Adjusting When Things Get Tight


By Chris Gandy 

Certainly there has been a fair degree of budget tightening flowing through the majority of our sector and the immediate outlook is to expect more of the same. From my perspective I have noticed this has increased the amount of hand wringing and blaming external factors but, alarmingly, not a lot of on the ground action to re-shape organisations to weather deteriorating financial conditions.

OK things are tough and every organisation faces slightly different circumstances but here are some measures, totally within your control, you can consider putting in place help your organisation thrive, not just survive, in the future:

  • Carefully review your manning – Clearly now is not the time to continue to tolerate poor performers. Those who aren’t pulling their weight need to be motivated to contribute or moved on. But as painful and possibly disruptive this may be, it is a “low hanging fruit” option which is reasonably small in dollar impact. Accepting that not for profits are great ones for holding onto traditions when it comes to human resource matters, a top to toe objective structural review needs to be conducted. And this is not just a numbers exercise but an examination of how all internal functions are delivered. Is outsourcing an option? Do we engage specialists in a particular function on a contract basis? Do we contract out some excess capacity we have to other organisations? These and other related options should be seriously looked at as, in all probability, it is your largest cost area.
  • Get real with finances – I recently attended a board meeting of a mid-sized not for profit when, during a discussion on a serious finance issue, a board member was asked for his view and replied: “Don’t know, I don’t do numbers”. Frightening stuff – but what was more disturbing than the comment itself was that none of his fellow board members raised an eyebrow and challenged him on this. Quite simply organisations today and in the future cannot hope to survive without the most robust reality-based accounting systems, controls and management. If your organisation does not have a sophisticated budget development process, cash-flow projections, and budget monitoring systems in place, it is time to start doing so. Along with a leadership commitment to make whatever budget corrections or management adjustments the numbers indicate are necessary.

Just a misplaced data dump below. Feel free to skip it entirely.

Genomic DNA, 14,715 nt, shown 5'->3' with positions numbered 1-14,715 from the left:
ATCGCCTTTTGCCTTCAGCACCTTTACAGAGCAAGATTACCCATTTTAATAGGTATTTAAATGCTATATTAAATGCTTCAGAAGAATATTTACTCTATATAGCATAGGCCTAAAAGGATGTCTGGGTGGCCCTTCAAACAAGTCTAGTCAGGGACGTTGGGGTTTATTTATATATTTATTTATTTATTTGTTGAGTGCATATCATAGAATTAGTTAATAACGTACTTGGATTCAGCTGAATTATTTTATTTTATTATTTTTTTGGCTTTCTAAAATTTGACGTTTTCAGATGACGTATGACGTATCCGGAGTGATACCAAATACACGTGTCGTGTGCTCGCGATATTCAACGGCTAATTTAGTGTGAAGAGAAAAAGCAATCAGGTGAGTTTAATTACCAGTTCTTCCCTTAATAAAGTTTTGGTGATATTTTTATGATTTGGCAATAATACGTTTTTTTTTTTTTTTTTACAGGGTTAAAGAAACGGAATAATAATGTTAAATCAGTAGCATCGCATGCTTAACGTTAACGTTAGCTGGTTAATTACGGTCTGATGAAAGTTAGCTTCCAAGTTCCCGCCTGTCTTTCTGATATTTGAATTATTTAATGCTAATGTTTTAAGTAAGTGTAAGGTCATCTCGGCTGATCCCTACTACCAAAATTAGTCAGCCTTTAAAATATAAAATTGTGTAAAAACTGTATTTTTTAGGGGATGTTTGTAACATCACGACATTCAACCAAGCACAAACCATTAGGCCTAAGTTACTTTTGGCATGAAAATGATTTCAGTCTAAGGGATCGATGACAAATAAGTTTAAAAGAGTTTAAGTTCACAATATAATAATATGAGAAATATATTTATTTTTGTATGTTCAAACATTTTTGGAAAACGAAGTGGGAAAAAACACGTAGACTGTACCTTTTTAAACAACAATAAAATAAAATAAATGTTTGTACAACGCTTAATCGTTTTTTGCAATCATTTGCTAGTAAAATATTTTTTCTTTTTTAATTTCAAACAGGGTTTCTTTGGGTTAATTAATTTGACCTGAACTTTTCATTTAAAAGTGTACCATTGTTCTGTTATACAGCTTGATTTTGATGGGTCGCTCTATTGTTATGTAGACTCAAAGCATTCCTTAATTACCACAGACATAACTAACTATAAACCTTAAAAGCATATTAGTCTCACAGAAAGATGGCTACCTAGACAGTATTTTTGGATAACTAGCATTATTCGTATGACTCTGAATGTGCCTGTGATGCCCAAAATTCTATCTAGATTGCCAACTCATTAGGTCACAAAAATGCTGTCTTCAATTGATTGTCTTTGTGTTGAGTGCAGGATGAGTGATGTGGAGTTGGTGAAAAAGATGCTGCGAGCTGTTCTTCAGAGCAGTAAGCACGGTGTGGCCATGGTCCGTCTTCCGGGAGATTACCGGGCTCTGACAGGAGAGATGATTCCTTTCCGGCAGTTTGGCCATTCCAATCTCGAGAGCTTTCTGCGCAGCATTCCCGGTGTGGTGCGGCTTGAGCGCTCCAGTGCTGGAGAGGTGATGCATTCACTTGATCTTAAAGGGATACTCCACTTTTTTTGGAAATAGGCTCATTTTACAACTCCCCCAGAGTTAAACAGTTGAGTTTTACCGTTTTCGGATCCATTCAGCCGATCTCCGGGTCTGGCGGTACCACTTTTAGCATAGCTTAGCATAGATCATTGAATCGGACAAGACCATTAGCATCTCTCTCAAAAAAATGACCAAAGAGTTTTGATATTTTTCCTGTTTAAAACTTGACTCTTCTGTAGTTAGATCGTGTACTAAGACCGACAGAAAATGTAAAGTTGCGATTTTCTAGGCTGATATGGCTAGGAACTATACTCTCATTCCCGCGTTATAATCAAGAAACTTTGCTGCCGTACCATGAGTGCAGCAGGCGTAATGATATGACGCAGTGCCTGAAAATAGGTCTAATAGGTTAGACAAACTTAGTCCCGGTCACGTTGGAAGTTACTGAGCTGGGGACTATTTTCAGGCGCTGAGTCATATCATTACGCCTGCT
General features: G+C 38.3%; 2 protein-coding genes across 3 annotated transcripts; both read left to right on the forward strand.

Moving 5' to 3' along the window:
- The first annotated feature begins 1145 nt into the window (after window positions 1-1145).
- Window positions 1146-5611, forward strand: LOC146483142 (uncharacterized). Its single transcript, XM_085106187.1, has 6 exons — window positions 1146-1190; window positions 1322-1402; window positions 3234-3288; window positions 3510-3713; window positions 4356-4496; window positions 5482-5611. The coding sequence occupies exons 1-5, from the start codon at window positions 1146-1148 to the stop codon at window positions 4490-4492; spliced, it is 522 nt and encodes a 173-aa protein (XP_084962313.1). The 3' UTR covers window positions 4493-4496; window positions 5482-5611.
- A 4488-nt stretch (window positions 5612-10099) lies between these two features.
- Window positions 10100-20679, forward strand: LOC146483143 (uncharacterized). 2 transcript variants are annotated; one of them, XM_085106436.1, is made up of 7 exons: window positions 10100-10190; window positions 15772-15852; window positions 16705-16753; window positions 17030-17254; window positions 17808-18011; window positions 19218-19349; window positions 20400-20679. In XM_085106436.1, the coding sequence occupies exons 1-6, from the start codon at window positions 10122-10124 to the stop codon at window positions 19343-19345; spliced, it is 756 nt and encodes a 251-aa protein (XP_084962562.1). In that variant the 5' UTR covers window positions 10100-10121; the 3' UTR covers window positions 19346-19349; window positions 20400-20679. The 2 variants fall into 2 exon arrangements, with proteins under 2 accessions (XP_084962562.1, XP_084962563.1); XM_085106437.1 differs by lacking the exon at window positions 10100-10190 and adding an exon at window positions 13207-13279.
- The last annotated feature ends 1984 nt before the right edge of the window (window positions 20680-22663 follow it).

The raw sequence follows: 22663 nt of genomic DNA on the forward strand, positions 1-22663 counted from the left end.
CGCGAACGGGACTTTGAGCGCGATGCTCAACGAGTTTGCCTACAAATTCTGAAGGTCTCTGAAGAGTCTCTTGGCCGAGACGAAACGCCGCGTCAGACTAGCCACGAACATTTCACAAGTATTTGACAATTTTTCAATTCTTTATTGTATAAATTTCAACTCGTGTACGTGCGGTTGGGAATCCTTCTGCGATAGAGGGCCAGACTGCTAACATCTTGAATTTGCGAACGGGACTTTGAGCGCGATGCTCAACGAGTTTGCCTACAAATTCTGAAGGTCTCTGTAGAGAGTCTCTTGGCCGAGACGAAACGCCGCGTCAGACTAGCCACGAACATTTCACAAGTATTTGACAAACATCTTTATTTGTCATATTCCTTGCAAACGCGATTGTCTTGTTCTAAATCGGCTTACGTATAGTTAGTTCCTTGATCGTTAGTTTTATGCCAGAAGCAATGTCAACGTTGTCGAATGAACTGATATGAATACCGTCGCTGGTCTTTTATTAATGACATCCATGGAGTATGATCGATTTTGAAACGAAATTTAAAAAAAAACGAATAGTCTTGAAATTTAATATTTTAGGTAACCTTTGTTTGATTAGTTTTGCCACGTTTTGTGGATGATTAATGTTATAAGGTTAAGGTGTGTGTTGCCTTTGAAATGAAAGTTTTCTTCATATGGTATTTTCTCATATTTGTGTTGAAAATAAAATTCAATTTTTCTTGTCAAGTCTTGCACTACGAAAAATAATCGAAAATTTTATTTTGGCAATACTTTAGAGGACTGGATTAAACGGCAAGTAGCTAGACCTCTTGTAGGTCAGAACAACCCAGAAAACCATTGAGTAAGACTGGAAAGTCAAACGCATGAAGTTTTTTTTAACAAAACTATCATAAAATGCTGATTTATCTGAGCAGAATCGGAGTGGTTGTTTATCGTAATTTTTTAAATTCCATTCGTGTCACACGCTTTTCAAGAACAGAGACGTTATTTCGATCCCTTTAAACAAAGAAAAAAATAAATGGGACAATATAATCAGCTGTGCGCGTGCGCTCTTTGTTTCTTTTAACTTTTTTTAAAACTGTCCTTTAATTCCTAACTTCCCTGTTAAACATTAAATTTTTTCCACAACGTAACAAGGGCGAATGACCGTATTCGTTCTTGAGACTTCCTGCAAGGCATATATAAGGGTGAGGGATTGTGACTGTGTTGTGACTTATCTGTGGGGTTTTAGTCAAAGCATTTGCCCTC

• Learn how to successfully drive change – How often have you heard a not for profit leader offer an excuse for not implementing a change by saying something like: “They won’t like it”. So what they are saying is that staff are likely to object so let’s can that idea. Remember the thing about the issue of change is that HOW changes are made is often as significant as WHAT changes are made. The change process must ease people along, have lots of communication, dialog, explanation, and opportunities for comments. And enable you to tie back each element of change to positive mission impact. THEY (the entire staff) don’t have to be thrilled, but a critical mass needs to buy in. Expect some inevitable objections and displeasure. If your organisation tries to wait for unanimous support before making changes, it’s liable to wait forever. Problem is, unless these pressing issues are dealt with swiftly the organisation won’t be around forever.

Chris is the founder and a director of Cause and Effective – an organisation dedicated to assisting cause-based organisations maximise their social impact through permanent and contingent resourcing



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B-Cause is published by Cause and Effective. We help good causes find and attract effective leaders.

Thats our take on things. Over to you, please add to the discussion.

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